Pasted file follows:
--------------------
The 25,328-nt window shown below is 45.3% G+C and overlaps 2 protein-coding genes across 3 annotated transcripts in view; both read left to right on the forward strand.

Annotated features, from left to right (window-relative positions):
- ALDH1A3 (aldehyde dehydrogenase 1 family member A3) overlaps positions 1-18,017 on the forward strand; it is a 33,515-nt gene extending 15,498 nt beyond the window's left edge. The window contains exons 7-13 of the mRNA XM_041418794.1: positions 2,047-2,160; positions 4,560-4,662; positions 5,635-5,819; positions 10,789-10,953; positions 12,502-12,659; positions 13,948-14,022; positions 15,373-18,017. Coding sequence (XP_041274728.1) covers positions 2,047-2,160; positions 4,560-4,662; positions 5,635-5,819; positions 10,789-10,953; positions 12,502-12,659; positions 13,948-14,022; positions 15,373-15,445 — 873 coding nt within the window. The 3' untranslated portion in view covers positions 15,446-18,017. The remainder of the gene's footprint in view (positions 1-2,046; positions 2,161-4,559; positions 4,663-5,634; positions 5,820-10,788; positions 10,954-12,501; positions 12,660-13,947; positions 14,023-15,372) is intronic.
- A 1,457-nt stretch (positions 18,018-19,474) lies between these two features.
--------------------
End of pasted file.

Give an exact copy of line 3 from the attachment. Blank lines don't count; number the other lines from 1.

- ALDH1A3 (aldehyde dehydrogenase 1 family member A3) overlaps positions 1-18,017 on the forward strand; it is a 33,515-nt gene extending 15,498 nt beyond the window's left edge. The window contains exons 7-13 of the mRNA XM_041418794.1: positions 2,047-2,160; positions 4,560-4,662; positions 5,635-5,819; positions 10,789-10,953; positions 12,502-12,659; positions 13,948-14,022; positions 15,373-18,017. Coding sequence (XP_041274728.1) covers positions 2,047-2,160; positions 4,560-4,662; positions 5,635-5,819; positions 10,789-10,953; positions 12,502-12,659; positions 13,948-14,022; positions 15,373-15,445 — 873 coding nt within the window. The 3' untranslated portion in view covers positions 15,446-18,017. The remainder of the gene's footprint in view (positions 1-2,046; positions 2,161-4,559; positions 4,663-5,634; positions 5,820-10,788; positions 10,954-12,501; positions 12,660-13,947; positions 14,023-15,372) is intronic.